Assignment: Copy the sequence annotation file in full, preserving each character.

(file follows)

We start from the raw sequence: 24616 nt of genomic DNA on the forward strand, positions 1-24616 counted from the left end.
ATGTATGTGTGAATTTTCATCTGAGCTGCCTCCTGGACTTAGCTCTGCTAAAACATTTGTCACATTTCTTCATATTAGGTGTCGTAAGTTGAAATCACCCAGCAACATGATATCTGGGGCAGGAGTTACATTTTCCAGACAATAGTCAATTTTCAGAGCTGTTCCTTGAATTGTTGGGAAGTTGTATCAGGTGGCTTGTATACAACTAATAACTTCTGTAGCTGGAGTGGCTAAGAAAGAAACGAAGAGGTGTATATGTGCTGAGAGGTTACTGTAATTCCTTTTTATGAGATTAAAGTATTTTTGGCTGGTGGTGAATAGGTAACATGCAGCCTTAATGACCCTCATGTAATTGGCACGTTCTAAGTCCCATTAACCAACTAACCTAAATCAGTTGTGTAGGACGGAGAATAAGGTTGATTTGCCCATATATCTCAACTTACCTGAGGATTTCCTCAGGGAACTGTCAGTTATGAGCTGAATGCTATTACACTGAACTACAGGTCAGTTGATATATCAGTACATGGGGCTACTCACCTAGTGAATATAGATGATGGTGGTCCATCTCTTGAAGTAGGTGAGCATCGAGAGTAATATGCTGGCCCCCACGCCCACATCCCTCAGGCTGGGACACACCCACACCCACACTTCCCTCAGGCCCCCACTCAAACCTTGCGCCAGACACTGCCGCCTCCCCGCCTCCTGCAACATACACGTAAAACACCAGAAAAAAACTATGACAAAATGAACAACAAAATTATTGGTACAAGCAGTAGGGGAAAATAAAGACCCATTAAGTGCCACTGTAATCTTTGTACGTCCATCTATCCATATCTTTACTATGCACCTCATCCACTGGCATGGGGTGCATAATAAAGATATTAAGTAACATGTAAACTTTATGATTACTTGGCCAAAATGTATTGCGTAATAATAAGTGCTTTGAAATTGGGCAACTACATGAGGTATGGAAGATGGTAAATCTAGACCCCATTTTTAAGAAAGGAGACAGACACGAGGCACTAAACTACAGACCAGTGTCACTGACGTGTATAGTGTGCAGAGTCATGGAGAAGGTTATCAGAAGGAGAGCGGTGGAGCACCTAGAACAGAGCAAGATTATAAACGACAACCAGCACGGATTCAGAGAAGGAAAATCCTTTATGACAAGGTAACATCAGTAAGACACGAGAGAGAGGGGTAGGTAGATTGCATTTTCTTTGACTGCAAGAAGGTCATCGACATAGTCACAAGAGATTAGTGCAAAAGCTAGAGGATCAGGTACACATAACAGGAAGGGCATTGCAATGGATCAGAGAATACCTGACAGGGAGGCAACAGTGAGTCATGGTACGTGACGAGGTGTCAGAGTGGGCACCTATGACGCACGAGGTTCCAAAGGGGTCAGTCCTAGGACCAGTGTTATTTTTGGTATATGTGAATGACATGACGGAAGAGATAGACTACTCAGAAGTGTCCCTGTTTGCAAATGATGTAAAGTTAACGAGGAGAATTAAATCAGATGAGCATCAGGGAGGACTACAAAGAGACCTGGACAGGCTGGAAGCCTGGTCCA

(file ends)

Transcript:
We start from the raw sequence: 24616 nt of genomic DNA on the forward strand, positions 1-24616 counted from the left end.
ATGTATGTGTGAATTTTCATCTGAGCTGCCTCCTGGACTTAGCTCTGCTAAAACATTTGTCACATTTCTTCATATTAGGTGTCGTAAGTTGAAATCACCCAGCAACATGATATCTGGGGCAGGAGTTACATTTTCCAGACAATAGTCAATTTTCAGAGCTGTTCCTTGAATTGTTGGGAAGTTGTATCAGGTGGCTTGTATACAACTAATAACTTCTGTAGCTGGAGTGGCTAAGAAAGAAACGAAGAGGTGTATATGTGCTGAGAGGTTACTGTAATTCCTTTTTATGAGATTAAAGTATTTTTGGCTGGTGGTGAATAGGTAACATGCAGCCTTAATGACCCTCATGTAATTGGCACGTTCTAAGTCCCATTAACCAACTAACCTAAATCAGTTGTGTAGGACGGAGAATAAGGTTGATTTGCCCATATATCTCAACTTACCTGAGGATTTCCTCAGGGAACTGTCAGTTATGAGCTGAATGCTATTACACTGAACTACAGGTCAGTTGATATATCAGTACATGGGGCTACTCACCTAGTGAATATAGATGATGGTGGTCCATCTCTTGAAGTAGGTGAGCATCGAGAGTAATATGCTGGCCCCCACGCCCACATCCCTCAGGCTGGGACACACCCACACCCACACTTCCCTCAGGCCCCCACTCAAACCTTGCGCCAGACACTGCCGCCTCCCCGCCTCCTGCAACATACACGTAAAACACCAGAAAAAAACTATGACAAAATGAACAACAAAATTATTGGTACAAGCAGTAGGGGAAAATAAAGACCCATTAAGTGCCACTGTAATCTTTGTACGTCCATCTATCCATATCTTTACTATGCACCTCATCCACTGGCATGGGGTGCATAATAAAGATATTAAGTAACATGTAAACTTTATGATTACTTGGCCAAAATGTATTGCGTAATAATAAGTGCTTTGAAATTGGGCAACTACATGAGGTATGGAAGATGGTAAATCTAGACCCCATTTTTAAGAAAGGAGACAGACACGAGGCACTAAACTACAGACCAGTGTCACTGACGTGTATAGTGTGCAGAGTCATGGAGAAGGTTATCAGAAGGAGAGCGGTGGAGCACCTAGAACAGAGCAAGATTATAAACGACAACCAGCACGGATTCAGAGAAGGAAAATCCTTTATGACAAGGTAACATCAGTAAGACACGAGAGAGAGGGGTAGGTAGATTGCATTTTCTTTGACTGCAAGAAGGTCATCGACATAGTCACAAGAGATTAGTGCAAAAGCTAGAGGATCAGGTACACATAACAGGAAGGGCATTGCAATGGATCAGAGAATACCTGACAGGGAGGCAACAGTGAGTCATGGTACGTGACGAGGTGTCAGAGTGGGCACCTATGACGCACGAGGTTCCAAAGGGGTCAGTCCTAGGACCAGTGTTATTTTTGGTATATGTGAATGACATGACGGAAGAGATAGACTACTCAGAAGTGTCCCTGTTTGCAAATGATGTAAAGTTAACGAGGAGAATTAAATCAGATGAGCATCAGGGAGGACTACAAAGAGACCTGGACAGGCTGGAAGCCTGGTCCA